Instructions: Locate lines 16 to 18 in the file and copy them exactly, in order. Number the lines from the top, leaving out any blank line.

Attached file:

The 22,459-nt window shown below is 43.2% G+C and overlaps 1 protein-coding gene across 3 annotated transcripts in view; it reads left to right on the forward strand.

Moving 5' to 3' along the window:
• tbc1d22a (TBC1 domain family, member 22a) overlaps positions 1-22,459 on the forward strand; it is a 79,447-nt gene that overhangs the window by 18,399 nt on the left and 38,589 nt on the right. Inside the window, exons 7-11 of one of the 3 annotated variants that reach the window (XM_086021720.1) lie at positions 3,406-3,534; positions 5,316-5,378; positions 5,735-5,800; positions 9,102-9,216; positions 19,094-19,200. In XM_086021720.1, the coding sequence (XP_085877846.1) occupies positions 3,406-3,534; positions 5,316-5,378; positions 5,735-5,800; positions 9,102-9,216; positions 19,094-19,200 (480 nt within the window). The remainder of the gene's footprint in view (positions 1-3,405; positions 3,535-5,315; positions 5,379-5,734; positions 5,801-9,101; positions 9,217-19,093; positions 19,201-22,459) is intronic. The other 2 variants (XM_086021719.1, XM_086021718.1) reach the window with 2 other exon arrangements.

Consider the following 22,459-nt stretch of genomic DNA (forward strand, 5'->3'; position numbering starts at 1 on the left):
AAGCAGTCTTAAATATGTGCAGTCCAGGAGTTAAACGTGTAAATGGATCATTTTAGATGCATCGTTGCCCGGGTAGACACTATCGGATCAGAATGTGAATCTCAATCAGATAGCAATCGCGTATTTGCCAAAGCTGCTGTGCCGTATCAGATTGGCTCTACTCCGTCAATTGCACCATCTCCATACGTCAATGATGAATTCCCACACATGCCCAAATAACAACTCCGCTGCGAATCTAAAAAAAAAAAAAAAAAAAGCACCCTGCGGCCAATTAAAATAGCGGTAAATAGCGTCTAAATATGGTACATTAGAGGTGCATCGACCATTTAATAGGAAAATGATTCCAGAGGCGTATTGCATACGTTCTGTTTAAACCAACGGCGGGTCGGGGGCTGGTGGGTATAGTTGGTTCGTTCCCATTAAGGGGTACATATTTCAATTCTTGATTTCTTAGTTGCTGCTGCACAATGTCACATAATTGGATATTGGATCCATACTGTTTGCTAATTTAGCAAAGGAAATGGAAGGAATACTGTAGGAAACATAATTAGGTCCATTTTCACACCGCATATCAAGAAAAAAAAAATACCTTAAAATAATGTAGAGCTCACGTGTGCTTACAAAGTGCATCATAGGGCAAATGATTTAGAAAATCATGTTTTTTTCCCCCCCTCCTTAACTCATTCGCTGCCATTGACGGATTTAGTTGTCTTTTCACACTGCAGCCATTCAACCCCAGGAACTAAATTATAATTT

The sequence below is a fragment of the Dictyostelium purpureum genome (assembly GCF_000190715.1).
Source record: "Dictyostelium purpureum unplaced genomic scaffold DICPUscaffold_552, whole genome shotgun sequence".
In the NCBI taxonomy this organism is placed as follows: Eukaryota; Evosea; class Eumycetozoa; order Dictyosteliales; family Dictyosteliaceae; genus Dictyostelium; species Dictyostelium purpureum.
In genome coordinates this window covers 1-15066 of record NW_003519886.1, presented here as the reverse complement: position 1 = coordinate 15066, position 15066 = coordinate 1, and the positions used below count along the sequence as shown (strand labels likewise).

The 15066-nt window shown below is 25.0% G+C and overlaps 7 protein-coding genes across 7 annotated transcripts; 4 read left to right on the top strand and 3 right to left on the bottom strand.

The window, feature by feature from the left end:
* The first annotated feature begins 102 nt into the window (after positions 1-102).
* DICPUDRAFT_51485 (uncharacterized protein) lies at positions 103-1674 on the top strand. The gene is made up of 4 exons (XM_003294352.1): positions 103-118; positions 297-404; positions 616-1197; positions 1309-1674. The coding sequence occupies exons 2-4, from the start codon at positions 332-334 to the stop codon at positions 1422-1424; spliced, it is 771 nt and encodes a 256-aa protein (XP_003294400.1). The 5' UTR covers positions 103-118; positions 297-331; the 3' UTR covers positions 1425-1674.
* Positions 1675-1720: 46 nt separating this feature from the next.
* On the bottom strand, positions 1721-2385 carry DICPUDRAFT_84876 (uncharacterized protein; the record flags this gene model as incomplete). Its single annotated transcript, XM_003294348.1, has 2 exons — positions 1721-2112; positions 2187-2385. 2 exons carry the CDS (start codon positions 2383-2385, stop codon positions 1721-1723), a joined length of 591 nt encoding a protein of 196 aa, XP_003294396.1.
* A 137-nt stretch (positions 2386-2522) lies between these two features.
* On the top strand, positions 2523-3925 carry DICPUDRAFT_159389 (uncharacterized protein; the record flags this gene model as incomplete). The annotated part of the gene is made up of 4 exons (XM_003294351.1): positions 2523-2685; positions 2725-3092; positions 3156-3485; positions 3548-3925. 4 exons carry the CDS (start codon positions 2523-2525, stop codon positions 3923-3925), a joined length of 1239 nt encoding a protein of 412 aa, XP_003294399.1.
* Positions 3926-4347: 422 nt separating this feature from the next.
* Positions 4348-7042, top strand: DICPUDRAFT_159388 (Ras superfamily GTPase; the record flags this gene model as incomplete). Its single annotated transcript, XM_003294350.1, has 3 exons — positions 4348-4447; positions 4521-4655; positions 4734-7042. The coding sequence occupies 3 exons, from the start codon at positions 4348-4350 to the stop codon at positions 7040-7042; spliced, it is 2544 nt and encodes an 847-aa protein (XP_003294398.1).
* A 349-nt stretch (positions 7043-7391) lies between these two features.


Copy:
* A 137-nt stretch (positions 2386-2522) lies between these two features.
* On the top strand, positions 2523-3925 carry DICPUDRAFT_159389 (uncharacterized protein; the record flags this gene model as incomplete). The annotated part of the gene is made up of 4 exons (XM_003294351.1): positions 2523-2685; positions 2725-3092; positions 3156-3485; positions 3548-3925. 4 exons carry the CDS (start codon positions 2523-2525, stop codon positions 3923-3925), a joined length of 1239 nt encoding a protein of 412 aa, XP_003294399.1.
* Positions 3926-4347: 422 nt separating this feature from the next.